Gov. Chris Christie’s proposal to dismantle the Port Authority of New York and New Jersey in order to give each state control more than $1.3 billion in annual tolls would solve his biggest fiscal headache: where to find $1.6 billion a year in state revenue to renew thewithout adding massive state debt or raising gas taxes right in the middle of the 2016 presidential primaries.
New York's Gov. Andrew Cuomo's statement this weekend that he might support Christie's proposal to break up the Port Authority caused consternation among transportation experts, who believe that splitting the agency in two would lead to more dysfunction in transportation development and less long-term regional thinking and planning.
For Christie, splitting the Port Authority in two would provide the same sort of bailout as his decision toand shift $1.8 billion in Port Authority revenues and $1.3 billion in New Jersey Turnpike Authority toll money earmarked for the tunnel to provide the pay-as-you-go money needed to .
But if the bistate agency was dismantled, Christie would have full control over New Jersey’s share of revenues and New Jersey project decisions without having to worry about the PA's lawyers or New York's representatives -- a very real threat.
showed that even as Christie was announcing that PA money earmarked for the ARC Tunnel would be used to repair the Pulaski Skyway and other Jersey bridges and highways, PA officials were objecting behind the scenes, saying it was an illegal use of PA funds. After months, the two sides finally reached a compromise, but Christie’s gamble with ARC had been in danger of not paying off.
For Christie, being able to earmark $500 million a year or so in Port Authority revenue for New Jersey highways and bridges as pay-as-you-go projects as part of the next Transportation Trust Fund, without having to ask PA officials or New York’s Democratic governor for permission, would eliminate a political and fiscal nightmare.
Without that money, Christie would either have to persuade the Democratic Legislature to allow him to borrow virtually all of the $1.6 billion in state matching funds needed to pay for highway, bridge and mass transit construction projects for Fiscal Years 2017-2021 – which is unlikely. Or he could go along with Democratic calls for an increase in the state’s gas tax, which is the third-lowest in the nation, and which Sen. Raymond Lesniak (D-Union) and Assembly Speaker Vincent Prieto (D-Hudson) have already been pushing.
Either option – adding $8 billion in state debt or breaking his “no new taxes” pledge -- would be anathema to Republican primary voters, and Christie would have to announce the decision in his February 2016 budget speech in the middle of the presidential primary season. That’s why fiscal policy experts have been predicting privately that if Christie decided to run for presidency, he would resign by the fall of 2015 to run as a full-time candidate and leave the TTF problem to Lt. Gov. Kim Guadagno. Being able to plug in the Port Authority money would enable him to refinance TTF at reasonable debt levels without a gas tax hike, and eliminate the need to resign.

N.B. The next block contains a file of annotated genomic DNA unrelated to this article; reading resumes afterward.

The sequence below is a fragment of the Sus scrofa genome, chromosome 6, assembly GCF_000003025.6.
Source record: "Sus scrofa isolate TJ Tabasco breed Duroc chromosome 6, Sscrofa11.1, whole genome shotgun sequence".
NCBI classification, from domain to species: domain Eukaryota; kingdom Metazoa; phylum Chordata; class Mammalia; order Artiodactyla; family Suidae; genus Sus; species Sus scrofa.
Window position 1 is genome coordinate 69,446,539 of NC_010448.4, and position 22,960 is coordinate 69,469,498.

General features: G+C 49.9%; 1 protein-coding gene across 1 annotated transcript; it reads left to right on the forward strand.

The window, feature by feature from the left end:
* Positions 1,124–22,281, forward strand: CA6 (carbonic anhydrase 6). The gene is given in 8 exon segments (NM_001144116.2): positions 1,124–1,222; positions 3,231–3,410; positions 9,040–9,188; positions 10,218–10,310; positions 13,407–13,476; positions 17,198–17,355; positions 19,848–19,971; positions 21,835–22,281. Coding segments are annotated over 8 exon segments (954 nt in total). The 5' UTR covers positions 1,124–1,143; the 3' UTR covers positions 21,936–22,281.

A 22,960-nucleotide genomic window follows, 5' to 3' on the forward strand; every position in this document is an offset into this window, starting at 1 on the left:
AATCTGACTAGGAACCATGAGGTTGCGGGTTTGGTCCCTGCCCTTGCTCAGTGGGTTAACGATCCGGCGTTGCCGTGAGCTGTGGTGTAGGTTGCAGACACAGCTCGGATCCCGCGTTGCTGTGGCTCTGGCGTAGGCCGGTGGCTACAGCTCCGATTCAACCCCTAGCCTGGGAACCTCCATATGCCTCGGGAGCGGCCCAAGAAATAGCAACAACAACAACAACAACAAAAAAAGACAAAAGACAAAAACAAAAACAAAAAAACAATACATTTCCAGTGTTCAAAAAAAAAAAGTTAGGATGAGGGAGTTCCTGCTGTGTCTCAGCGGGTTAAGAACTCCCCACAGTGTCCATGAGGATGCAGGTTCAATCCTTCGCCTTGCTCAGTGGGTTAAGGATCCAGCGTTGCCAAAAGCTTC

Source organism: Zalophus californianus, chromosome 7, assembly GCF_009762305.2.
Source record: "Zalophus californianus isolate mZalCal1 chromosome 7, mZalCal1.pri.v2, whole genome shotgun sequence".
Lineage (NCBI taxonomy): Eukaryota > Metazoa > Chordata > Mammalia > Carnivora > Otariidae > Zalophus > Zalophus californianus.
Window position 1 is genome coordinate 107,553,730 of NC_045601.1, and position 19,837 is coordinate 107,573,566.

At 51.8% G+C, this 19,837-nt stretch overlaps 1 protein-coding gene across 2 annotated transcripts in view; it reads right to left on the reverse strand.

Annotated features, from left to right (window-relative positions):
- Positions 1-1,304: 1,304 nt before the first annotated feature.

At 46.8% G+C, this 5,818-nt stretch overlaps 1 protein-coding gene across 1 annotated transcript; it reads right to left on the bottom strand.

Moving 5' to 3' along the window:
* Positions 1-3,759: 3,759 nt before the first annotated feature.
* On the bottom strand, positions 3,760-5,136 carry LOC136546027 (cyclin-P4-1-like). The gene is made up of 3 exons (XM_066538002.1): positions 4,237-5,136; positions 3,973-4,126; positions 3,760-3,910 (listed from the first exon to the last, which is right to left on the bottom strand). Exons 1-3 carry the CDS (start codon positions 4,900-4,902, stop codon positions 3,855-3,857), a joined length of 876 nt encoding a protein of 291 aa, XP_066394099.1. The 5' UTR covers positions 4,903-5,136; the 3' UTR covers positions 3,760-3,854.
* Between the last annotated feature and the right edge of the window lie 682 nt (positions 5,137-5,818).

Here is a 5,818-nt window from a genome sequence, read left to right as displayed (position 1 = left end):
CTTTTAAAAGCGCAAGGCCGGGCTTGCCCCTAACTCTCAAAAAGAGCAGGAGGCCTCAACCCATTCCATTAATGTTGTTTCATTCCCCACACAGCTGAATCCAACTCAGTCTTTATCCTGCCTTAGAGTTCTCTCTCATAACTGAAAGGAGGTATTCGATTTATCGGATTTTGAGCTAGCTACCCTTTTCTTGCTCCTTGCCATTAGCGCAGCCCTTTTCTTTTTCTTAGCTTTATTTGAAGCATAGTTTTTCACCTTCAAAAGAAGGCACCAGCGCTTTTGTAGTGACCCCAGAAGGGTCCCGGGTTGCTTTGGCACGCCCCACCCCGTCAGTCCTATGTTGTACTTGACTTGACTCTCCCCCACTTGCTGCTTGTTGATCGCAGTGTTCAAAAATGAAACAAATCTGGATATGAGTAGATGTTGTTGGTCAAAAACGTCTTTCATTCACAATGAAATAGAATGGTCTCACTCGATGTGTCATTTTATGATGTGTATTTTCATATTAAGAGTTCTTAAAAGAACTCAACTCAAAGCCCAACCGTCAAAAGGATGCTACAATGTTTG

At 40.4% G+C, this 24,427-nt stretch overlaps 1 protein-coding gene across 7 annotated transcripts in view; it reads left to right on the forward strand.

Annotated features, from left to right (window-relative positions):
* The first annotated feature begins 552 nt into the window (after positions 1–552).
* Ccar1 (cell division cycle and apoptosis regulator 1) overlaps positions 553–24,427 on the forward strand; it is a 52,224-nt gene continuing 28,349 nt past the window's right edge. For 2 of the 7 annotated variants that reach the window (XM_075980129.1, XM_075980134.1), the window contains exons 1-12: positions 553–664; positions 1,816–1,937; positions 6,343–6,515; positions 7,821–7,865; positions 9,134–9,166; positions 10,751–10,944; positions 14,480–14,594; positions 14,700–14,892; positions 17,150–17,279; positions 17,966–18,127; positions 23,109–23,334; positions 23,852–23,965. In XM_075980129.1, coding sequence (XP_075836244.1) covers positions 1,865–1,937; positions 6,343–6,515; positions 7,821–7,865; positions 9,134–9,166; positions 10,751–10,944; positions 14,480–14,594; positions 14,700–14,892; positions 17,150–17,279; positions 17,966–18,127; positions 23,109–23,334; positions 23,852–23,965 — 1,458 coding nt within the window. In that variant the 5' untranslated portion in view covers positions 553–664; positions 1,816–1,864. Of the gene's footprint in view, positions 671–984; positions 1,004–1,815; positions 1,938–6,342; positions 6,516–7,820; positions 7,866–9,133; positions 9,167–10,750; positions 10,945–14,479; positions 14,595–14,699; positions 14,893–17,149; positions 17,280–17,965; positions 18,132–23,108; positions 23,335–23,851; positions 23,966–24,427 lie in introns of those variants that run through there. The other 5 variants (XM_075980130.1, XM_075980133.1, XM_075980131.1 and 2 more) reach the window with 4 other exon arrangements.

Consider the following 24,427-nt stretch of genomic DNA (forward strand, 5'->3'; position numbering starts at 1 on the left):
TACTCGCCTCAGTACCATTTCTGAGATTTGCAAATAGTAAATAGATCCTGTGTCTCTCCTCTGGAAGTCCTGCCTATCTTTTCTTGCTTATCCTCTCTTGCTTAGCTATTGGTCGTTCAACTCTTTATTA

Citing a history of conflicts at the Port Authority between New York and New Jersey interests, Christie announced during athat he was “particularly intrigued by the idea of dismantling the Port Authority operations from under one roof to two.” Christie added, “The best way to deal with this is to take the Hatfields and McCoys and move them to separate homes, because they haven’t been able to get along, despite my best efforts and the best efforts of Gov. Cuomo.”
Given the legal and logistical difficulties of disentangling a 93-year-old bistate agency with joint ownership of six bridges and tunnels, three airports, a major port, a bus terminal, the World Trade Center and the PATH rail line, Christie’s statement was dismissed initially by some as a diversion from the Bridgegate scandal and the resignation of embattled Christie ally David Samson as Port Authority chairman.
Butto New York budget reporters Saturday that he is also willing to consider putting an end to the bistate agency alarmed transportation .
“What’s horrendous here is that Cuomo seems to be taking advice from Christie rather than from his own commissioners, who understand the need for an authority having regional responsibility for long-term transportation needs,” said Jameson W. Doig, a Dartmouth University professor whose Empire on the Hudson is the definitive history of the Port Authority.
“The basic problem is not the structure of the agency, but leadership, with Cuomo being passive and Christie being aggressive in stacking the agency with his patronage appointees and pushing to get what he wants,” Doig said. “The problem wasn’t too much conflict. It was that for too long, Cuomo and his commissioners were not willing to engage in the level of conflict that was needed to preserve the integrity of the agency.”
Transit expert Martin E. Robins said he was incredulous that Christie was arguing that the Port Authority should be dismantled because it “has been riven by rivalry when it was his appointees who set up the war room to map out how to mislead the public on the toll increase and it was his appointees who blocked off the George Washington Bridge access lanes, and in both cases hid it from executive directors who were appointed by New York.”
Robins, the director emeritus of Rutgers University’s Alan M. Voorhees Transportation Policy Institute, called the proposed dismantling of the Port Authority “a very serious mistake that would lead to short-term state budget needs taking priority over the long-term transportation needs of what is truly a regional economy.”